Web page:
Morris v. Commissioner of Social Security Administration

Filing 21

ORDER adopting Report and Recommendations re 17 Report and Recommendation. Signed by Honorable David C Norton on September 21, 2017.(span, )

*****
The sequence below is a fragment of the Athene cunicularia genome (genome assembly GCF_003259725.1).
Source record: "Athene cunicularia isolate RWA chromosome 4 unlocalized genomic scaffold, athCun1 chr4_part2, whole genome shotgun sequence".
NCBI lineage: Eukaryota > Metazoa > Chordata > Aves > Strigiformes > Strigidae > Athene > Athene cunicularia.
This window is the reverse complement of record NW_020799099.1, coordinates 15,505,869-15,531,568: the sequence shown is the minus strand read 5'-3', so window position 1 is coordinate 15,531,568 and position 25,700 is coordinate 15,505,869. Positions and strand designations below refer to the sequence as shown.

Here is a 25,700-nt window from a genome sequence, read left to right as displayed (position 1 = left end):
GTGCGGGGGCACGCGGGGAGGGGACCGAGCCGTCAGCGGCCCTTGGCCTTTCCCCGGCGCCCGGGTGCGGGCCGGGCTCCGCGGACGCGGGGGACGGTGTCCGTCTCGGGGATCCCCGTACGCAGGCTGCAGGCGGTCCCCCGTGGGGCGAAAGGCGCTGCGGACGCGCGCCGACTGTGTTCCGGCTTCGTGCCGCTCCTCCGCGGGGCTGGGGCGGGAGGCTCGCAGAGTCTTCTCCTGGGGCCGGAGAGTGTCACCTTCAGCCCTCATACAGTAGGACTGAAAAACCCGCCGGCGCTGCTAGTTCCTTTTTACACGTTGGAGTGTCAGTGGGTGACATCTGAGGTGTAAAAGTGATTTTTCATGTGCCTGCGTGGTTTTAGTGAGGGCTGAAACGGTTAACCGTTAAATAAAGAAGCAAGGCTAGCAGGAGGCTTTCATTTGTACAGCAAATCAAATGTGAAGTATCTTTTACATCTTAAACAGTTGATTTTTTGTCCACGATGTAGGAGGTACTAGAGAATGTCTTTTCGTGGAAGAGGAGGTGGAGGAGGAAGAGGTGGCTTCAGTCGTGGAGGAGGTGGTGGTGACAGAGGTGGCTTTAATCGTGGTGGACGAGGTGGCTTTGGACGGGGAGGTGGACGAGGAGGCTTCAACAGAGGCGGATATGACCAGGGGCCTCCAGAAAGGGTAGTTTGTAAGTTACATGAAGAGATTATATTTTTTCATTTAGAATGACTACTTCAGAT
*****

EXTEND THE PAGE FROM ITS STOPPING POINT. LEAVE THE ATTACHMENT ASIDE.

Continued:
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IN THE UNITED STATES DISTRICT COURT FOR THE DISTRICT OF SOUTH CAROLINA CHARLESTON DIVISION ANDREA MERCENA MORRIS, ) ) Plaintiff, ) vs. ) ) NANCY A. BERRYHILL, Acting ) Commissioner of Social Security ) ) Defendant. ) ____________________________________) No. 0:16-cv-2021-DCN ORDER This matter is before the court on United States Magistrate Judge Paige Gossett’s Report and Recommendation (“R&R”) that this court affirm Acting Commissioner of Social Security Nancy Berryhill’s (“the Commissioner”) decision denying claimant Andrea Mercena Morris’s (“Morris”) application for disability insurance benefits (“DIB”). Morris filed objections to the R&R. For the reasons set forth below, the court adopts the R&R and affirms the Commissioner’s decision. I. BACKGROUND A. Procedural History Morris initially filed for DIB on July 14, 2008, alleging disability beginning January 1, 2008. Tr 20. The Social Security Administration denied Morris’s claim initially and upon reconsideration. Id. Morris requested a hearing before an administrative law judge (“ALJ”), and ALJ Christine E. Dibble (“ALJ Dibble”) held a hearing on June 29, 2010. Tr. 30–47. ALJ Dibble issued a decision on November 1, 2010, finding that Morris was not disabled under the Social Security Act (the “Act”). Id. 20–27. Morris requested Appeals Council review of the ALJ’s decision. Id. at 105. The Appeals Council denied Morris’s request for review, rendering ALJ Dibble’s decision the 1 final action of the Commissioner. Tr. 1–6. Morris appealed ALJ Dibble’s decision to this court, which remanded for further evaluation of opinions of Dr. Jill Peterson. Tr. 487–508. Upon remand, the Appeals Council directed the ALJ to further proceedings consistent with the order of this court. Tr. 511. On December 3, 2014, a second hearing was held where Morris appeared via video teleconference before ALJ Roseanne P. Gudzan (“ALJ”). Tr. 439–65. On February 13, 2015, the ALJ again issued a decision finding that Morris was not disabled. Tr. 413– 32. On April 23, 2015, Morris filed a request for review with the Appeals Council. Id. at 399–407. On April 14, 2016, the Appeals Council denied review, making the ALJ’s decision became the final decision of the Commissioner for purposes of judicial review. Id. at 396–97. Morris filed the present action seeking review of the ALJ’s decision on June 17, 2016. ECF No. 1. The magistrate judge issued an R&R on July 24, 2017 recommending ALJ’s decision be affirmed. ECF No. 17. Morris filed objections to the R&R on August 7, 2017, to which the Commissioner responded on August 17, 2017. The matter is now ripe for the court’s review. B. Medical History Because Morris’s medical history is not directly at issue here, the court dispenses with a lengthy recitation thereof and instead notes a few relevant facts. Morris was born on August 26, 1961 and was 48 years old at the time of her alleged disability onset date. Tr. 430. She communicates in English and has obtained a high school degree education. Her past relevant work experience was as a cashier, a factory inspector, a sewing machine operator, and a small business owner of an arcade. Tr. 129, 134. 2 C. ALJ’s Decision The ALJ employed the statutorily-required five-step sequential evaluation process to determine whether Morris was disabled from January 1, 2008 through the date last insured, June 30, 2010. The ALJ first determined that Morris did not engage in substantial gainful activity during the relevant period. Tr. 418. At the second step, the ALJ found that Morris suffered from the following severe impairments: degenerative disc disease status post cervical spine fusion with cervical radiculopathy, diabetes mellitus, hypertension, chronic kidney disease, headaches, renal osteodystrophy, and anemia. Id. At step three, the ALJ found that Morris’s impairments or combination of impairments did not meet or medically equal one of the listed impairments in the Agency’s Listings of Impairments (“the Listings”). Tr. 418–20. See 20 C.F.R. Part 404, Subpt. P, App’x 1. Before reaching the fourth step, the ALJ determined Morris had the residual function capacity (“RFC”) to perform sedentary work with several limitations. Tr. 422. Specifically, the ALJ found that Morris could only engage in sedentary work as defined in 20 CFR 404.1567(a), except she could occasionally climb ramps or stairs and stoop but could never kneel, crouch, crawl, climb ladders, ropes or scaffolds, balance for safety on dangerous surfaces, or have exposure to workplace hazards such as unprotected heights and dangerous machinery and parts. Id. The ALJ also found that Morris could occasionally reach overhead and frequently reach out bilaterally and frequently handle and finger bilaterally. The ALJ found at step four that Morris was not capable of performing past relevant work. Id. Finally, at step five, the ALJ determined that, considering Morris’s age, education, work experience, and RFC, she could perform jobs existing in significant numbers in the national economy. Tr. 430–31. Therefore, the ALJ 3 concluded that Morris had not been under a disability within the meaning of the Act since the alleged onset date. II. STANDARD OF REVIEW This court is charged with conducting a de novo review of any portion of the magistrate judge’s R&R to which specific, written objections are made. 28 U.S.C. § 636(b)(1). A party’s failure to object is accepted as agreement with the conclusions of the magistrate judge. See Thomas v. Arn, 474 U.S. 140, 149–50 (1985). The recommendation of the magistrate judge carries no presumptive weight, and the responsibility to make a final determination rests with this court. Mathews v. Weber, 423 U.S. 261, 270–71 (1976). Judicial review of the Commissioner’s final decision regarding disability benefits “is limited to determining whether the findings of the [Commissioner] are supported by substantial evidence and whether the correct law was applied.” Hays v. Sullivan, 907 F.2d 1453, 1456 (4th Cir. 1990). Substantial evidence is “more than a mere scintilla of evidence but may be somewhat less than a preponderance.” Id. (internal citations omitted). “[I]t is not within the province of a reviewing court to determine the weight of the evidence, nor is it the court’s function to substitute its judgment for that of the [Commissioner] if his decision is supported by substantial evidence.” Id. Where conflicting evidence “allows reasonable minds to differ as to whether a claimant is disabled, the responsibility for that decision falls on the [ALJ],” not on the reviewing court. Craig v. Chater, 76 F.3d 585, 589 (4th Cir. 1996) (internal citation omitted). However, “[a] factual finding by the ALJ is not binding if it was reached by means of an 4 improper standard or misapplication of the law.” Coffman v. Bowen, 829 F.2d 514, 517 (4th Cir. 1987). III. DISCUSSION Morris objects to the Magistrate Judge’s R&R on three grounds, arguing that the ALJ erred in: (1) failing to adequately explain Morris’s RFC findings; (2) failing to properly assess the opinion of Dr. Jill Peterson; and (3) failing to properly evaluate the credibility of Morris. ECF No. 18. The court examines each objection in turn. 1. Residual Functional Capacity Morris first argues 1 the ALJ failed to adequately explain Morris’s residual functional capacity as required by SSR 96-8p on two particular issues: 1) diabetes and 2) the limited range of motion due to cervical spine surgery and cervical radiculopathy. ECF No. 18 at 1–3. In formulating the RFC, the ALJ is to consider all impairments, even those that are not severe, “and revie[w] ‘all relevant medical and other evidence.’” Jackson v. Berryhill, 2017 WL 685603, at *6 (E.D.N.C. Jan. 23, 2017). The ALJ must “first identify the individual’s functional limitations or restrictions and assess his or her work-related abilities on a function-by-function basis, including the functions listed in the regulations.” Monroe v. Colvin, 826 F.3d. 176, 187–88. The RFC must include a narrative discussion 1 As an initial matter, the Commissioner takes issue with Morris’s objections finding that Morris appears to challenge selective statements or findings by the ALJ without viewing the decision or analysis as a whole, contrary to the appropriate substantial evidence review. To the extent that Morris is asking the court to analyze the facts in the record and reweigh the evidence, this runs contrary to the substantial evidence standard of review. See Craig, 76 F.3d at 589 (Holding that the court may not “undertake to re-weigh conflicting evidence, make credibility determinations, or substitute its judgment for that of the Secretary”). 5 describing how the evidence supports each conclusion, citing specific medical facts such as laboratory findings and non-medical evidence like daily activities and observations. Mascio v. Colvin, 780 F.3d 632, 636 (4th Cir. 2015). The Fourth Circuit has held that “remand may be appropriate where an ALJ fails to assess a claimant’s capacity to perform relevant functions, despite contradictory evidence in the record, or whether other inadequacies in the ALJ’s analysis frustrate meaningful review.” Jackson, 2017 WL 685603 at *6; Mascio, 780 F.3d at 636. Here, the ALJ has adequately explained Morris’s RFC as required by SSR 96-8p. A. Diabetes Morris asserts that the “ALJ did not properly explain how she determined that Morris’s physical examinations were normal with regard to diabetes.” ECF No. 18 at 1. She argues that the ALJ failed to explain her determination that “evidence shows despite [Morris’s] poorly controlled hypertension and diabetes during this period, her physical examinations with respect to these impairments remained normal.” ECF No. 13 at 23. The Commissioner rebuts that it was reasonable for the ALJ to rely on Morris’s physical examination findings, which were normal, to determine that Morris’s hypertension and diabetes were not work-preclusive and did not create greater functional limitations than those already provided for in the RFC. ECF No. 15 at 8. When a claimant asserts that the ALJ’s RFC assessment lacked an explanation, the claimant must assert why the “missing” evidence would change the outcome of the ALJ’s decision. Jackson, 2017 WL 685603 at *8. That being said, where there is no evidence to support the ALJ’s conclusion, remand may be appropriate. Mascio, 780 F.3d at 636. For example, in Mascio, the Fourth Circuit remanded where the ALJ failed to 6 explain whether the claimant could perform certain functions for a whole workday where there was conflicting evidence in the record regarding the claimant’s weight lifting ability. Id. Here, however, the ALJ’s decision explicitly notes Morris’s noncompliance with the treatment plan for diabetes, as documented by a number of physicians on several occasions from January 2008 through June 2010. Tr. 423–26. For example, Morris’s treating physician Dr. Sean B. Murphy specifically noted that Morris “needed better control of her blood pressure and glucose.” Tr. 426. The ALJ discusses at some length that Morris’s examinations were normal at a variety of medical visits, including at the Andrews Medical Center in January 24, 2008, the consultative examination performed by Dr. Temisan L. Etikerentse on December 9, 2008 where Morris stated that her diabetes was “well controlled,” and when Morris was seen by a family nurse practitioner at the St. James-Santee Family Health Center on July 21, 2009. Tr. 423–24. This is more similar to Jackson, where the ALJ noted the claimant’s diabetes, and discussed both the claimant’s reports on the effectiveness of the medication and the medical reports of noncompliance, as well as evidence of generally normal or minimal exam findings. Jackson, 2017 WL 685603 at *8. Furthermore, as in Jackson, Morris failed to allege any specific functional limitations that should be added to the RFC to account for her diabetes. And indeed, despite the lack of proof of related functional loss the ALJ provided for additional postural and environmental limitations in Morris’s RFC “to account for potential effects of headaches and fluctuations in blood sugar and blood pressure.” Tr. 430. ii. Cervical Spine 7 Morris contends the ALJ also erred in assessing her RFC by failing to cite to MRI evidence in the record when assessing her limitations due to neck pain. ECF No. 18 at 2– 3. Specifically, Morris argues that the ALJ should have discussed her MRI results. Id. at 3. With respect to the MRI imaging studies not specifically discussed by the ALJ, an ALJ need not specifically discuss and analyze every piece of evidence so long as it is possible for the reviewing court to realize that all relevant evidence was considered.” Brewer v. Astrue, 2008 WL 4682185, *3 (E.D.N.C. Oct 21, 2008) (Discussing the line of cases holding that the ALJ is not required to specifically address each piece of evidence in the narrative opinion). For example, in Jackson, an ALJ erred in failing to cite to a cervical spine MRI documenting claimant’s cervical spine stenosis. Jackson, 2017 WL 685603 at *8. The Jackson court stated that an ALJ is not required to specifically address each piece of evidence in the narrative opinion, and furthermore that the claimant had failed to demonstrate how discussion of the evidence would change the outcome of the ALJ decision. Id. Here, the ALJ’s RFC assessment is supported by substantial evidence. Like in Jackson, Morris contends that the ALJ erred in failing to cite diagnostic studies documenting her cervical spine condition. She points to a cervical spine MRI taken on March 4, 2010 “which showed a disc herniation at C4-5 with the narrowing of the neural canal and posterior displacement of the proximal nerve root.” ECF No. 13 at 25. However, as in Jackson, Morris fails to demonstrate how the ALJ’s discussion of the MRI evidence would change the outcome of the decision. She simply contends the omitted MRI evidence “supports Morris’s statements of pain in her neck and arm,” and 8 that “given the MRI evidence that was ignored by the ALJ, it is unclear if an RFC with frequent reaching, handling, and fingering . . . actually accounts for the reported symptoms that are supported by the record.” ECF No. 13 at 25. Indeed, the ALJ specifically discusses Morris’s postoperative follow-up with surgeon Dr. Mark Triana, who indicated that Morris was “doing actually quite well after her two level fusion.” Tr. 423. Additionally, the ALJ discusses Dr. Etikerentse’s consultative exam of Morris on December 9, 2008, where Dr. Etikerentse found that Morris had slight reduction in the range of movement in her neck and some discomfort, but ultimately diagnosed Morris with no significant problems related to her post cervical spine fusion. Tr. 424. Upon a careful review of the record, the court is satisfied that the ALJ assessed all of the relevant evidence, even where she did not specifically discuss each of the pieces of evidence, and her RFC determination is supported by substantial evidence. 2. Treating Physician Evidence. Next, Morris argues that the ALJ failed to properly consider the opinions of Dr. Jill Peterson. Specifically, Morris argues that although Dr. Peterson treated and evaluated Morris only two times, Morris had previously been seen in the same hospital where Dr. Peterson practiced. ECF No. 13 at 3. The Commissioner contends the ALJ properly considered several factors in evaluating Dr. Peterson’s opinion evidence including the length of the treatment relationship, frequency of examination, and the nature and extent of the treatment relationship. ECF No. 17 at 12. This court finds the ALJ’s assessment to not afford “controlling weight” to Dr. Jill Peterson’s June 8, 2010 Disability Form to be supported by substantial evidence. 9 A treating physician’s opinion is evaluated and weighed pursuant to the following non-exclusive list: (1) whether the physician has examined the applicant, (2) the treatment relationship between the physician and the applicant, (3) the supportability of the physician’s opinion, (4) the consistency of the opinion with the record, and (5) whether the physician is a specialist. Johnson v. Barnhart, 434 F.3d 650, 654 (4th Cir. 2005). Typically, an ALJ is to give greater weight to the opinion of a treating physician because a treating physician is best able to provide a “detailed, longitudinal picture” of the claimant’s alleged disability and may bring unique perspective to the medical evidence that cannot be obtained from the objective medical findings alone. Lewis v. Berryhill, 858 F.3d 858, 867 (4th Cir. 2017). However, if the treating physician’s opinion is not supported by clinical evidence or if it is inconsistent with other substantial evidence, then it should be accorded significantly less weight. Craig, 76 F.3d at 585. A district court will not disturb an ALJ’s determination on the weight to be assigned to a medical opinion, including the opinion of a treating physician, “absent some indication that the ALJ has dredged up ‘specious inconsistencies’ . . . or has not given good reason for the weight afforded a particular opinion.” Craft v. Apfel, 164 F.3d 624 (4th Cir. 1998). For example, in Lewis the court remanded where the ALJ’s analysis “spans only four lines and overlook[ed] critical aspects of the claimant’s treatment history.” Lewis, 858 F.3d at 867. There, the court was concerned with the ALJ’s failure to note that neither of the claimant’s treating physicians suspected her of exaggerating her symptoms and that she endured various adjustments to her medications as they lost effectiveness overtime. Id. 10 However, here, the ALJ adequately explained why she did not give Dr. Peterson’s opinion “controlling weight” under 20 C.F.R. §404.1527(c)(2) and §416.927(c)(2). First, Dr. Peterson’s conclusions are inconsistent with the record. See Mastro v. Apfel, 270 F.2d 171, 178 (4th Cir. 2001) (stating that if a physician’s opinion is not supported by clinical evidence or if it is inconsistent with other substantial evidence, it should be accorded significantly less weight). In reaching this decision, the ALJ noted that Dr. Peterson had examined Morris only two times over a period of seven days. Tr. 426. See Lightfoot v. Colvin, 2015 WL 5671420, at *4 (D.S.C. Sept. 25, 2015) (upholding ALJ’s decision to not afford “controlling weight” to the opinion of two treating physicians which were not based on long treatment history, were inconsistent with each other, and were inconsistent with other evidence of record). The ALJ also discusses that Dr. Peterson’s examination of Morris revealed normal strength, sensation and reflexes, and that even though Morris complained of shortness of breath and heart fluttering, her EKG showed a normal sinus rhythm. Tr. 425–26. Given that Morris’s examination was within normal limits, the ALJ’s assignation of less than controlling weight to the disability form that Dr. Peterson filled out was based on substantial evidence. Based on the infrequency with which Dr. Peterson saw Morris as well as the contradictory nature of Dr. Peterson’s opinion, the ALJ was not obligated to adopt Dr. Peterson’s opinion about Morris’s ability to work. 20 C.F.R. § 404.1527(d)(1). 3. Credibility Lastly, Morris argues that the ALJ failed to properly evaluate the credibility of Morris’s subjective complaints. ECF No. 18 at 6. Specifically, Morris contends that the ALJ failed to show that her daily activities were inconsistent with a disability finding and 11 that the ALJ failed to consider side effects of medication. Id. The court finds that the ALJ’s assessment of Morris’s credibility is supported by substantial evidence. The ALJ is responsible for making credibility determinations and resolving conflicts in the evidence. Hays, 907 F.2d at 1456. Consequently, the ALJ is accorded deference with respect to determinations of a claimant’s credibility. Shively v. Heckler, 739 F.2d 987, 989 (4th Cir. 1984). Indeed, “[b]ecause he had the opportunity to observe the demeanor and to determine the credibility of the claimant, the ALJ’s observations concerning these questions are to be given great weight.” Id. Regulations 20 C.F.R. §§ 404.1529(a) and 416.929(a) provide the authoritative standard for the evaluation of subjective complaints of pain and symptomology. See Craig, 76 F.3d at 593. Under these regulations, “the determination of whether a person is disabled by pain or other symptoms is a two-step process.” Id. at 594. First, the ALJ must determine whether the claimant has a medical impairment which could reasonably be expected to produce the pain or other symptoms alleged. Id. If this threshold question is satisfied, then the ALJ evaluates the actual intensity and persistence of that pain, and the extent to which it affects a claimant's ability to work. Id. at 595. At step two, the inquiry considers “all available evidence,” including a claimant’s statements about his pain, medical history, medical signs, laboratory findings, any objective medical evidence of pain, evidence of a claimant’s daily activities, specific descriptions of pain, any medical treatment taken to alleviate the pain, and “any other evidence relevant to the severity of the impairment.” Id. Upon a review of the record, the court finds that the ALJ properly evaluated Morris’s subjective accounts of pain. In Spencer v. Astrue, No. 4:09-CV-120-FL, 2010 12 WL 1957360, at *7 (E.D.N.C. Apr. 22, 2010) the court found the ALJ properly evaluated the claimant’s subjective opinion where the ALJ noted that the claimant’s testimony of her limited daily activities which included making the bed, shopping for groceries, and attending church seemed to contradict her complaints of physical pain and use of medication. Id. at *7. Certainly, where the ALJ compares the claimant’s alleged functional limitations to the claimant’s RFC rather than to other evidence in the record, remand may be necessary. See Siddiqui v. Colvin, 95 F. Supp. 3d 833, 845 (D. Md. 2015) (remanding where ALJ found claimant “less than credible” because her statement that she took a bus to get to the hearing contradicted her statement that she did not like being around people without providing an explanation as to why those were contradictory statements.) Here, the ALJ discussed in detail Morris’s subjective reports, medical findings, treatment courses and their effectiveness, opinion evidence, as well as Morris’s daily activities. Tr. 423–30. In particular, the ALJ found that Morris was able to tend to most of her personal hygiene, cook, shop, drive, sit on her porch, watch television, listen to the radio, go out to eat, attend church. Tr. 427. The ALJ also noted Morris’s December 3, 2014 testimony that she was able to drive. Id. Unlike Siddiqui, the ALJ properly compared Morris’s functional limitations to other evidence in the record which included—but was not limited to—Morris’s daily activities. Indeed, the ALJ discusses at length Morris’s medical treatments and medication noncompliance, and the effect that this has had on her impairments. Tr. 422–27. See Mickles v. Shalala, 29 F.3d 918, 929 (4th Cir.1994) (“Subject only to the substantial evidence requirement, it is the province of the [ALJ], and not the courts, to make credibility determinations.”). 13 IV. CONCLUSION Based on the foregoing, the court ADOPTS the R&R and AFFIRMS the Commissioner’s decision. AND IT IS SO ORDERED. DAVID C. NORTON UNITED STATES DISTRICT JUDGE September 21, 2017 Charleston, South Carolina 14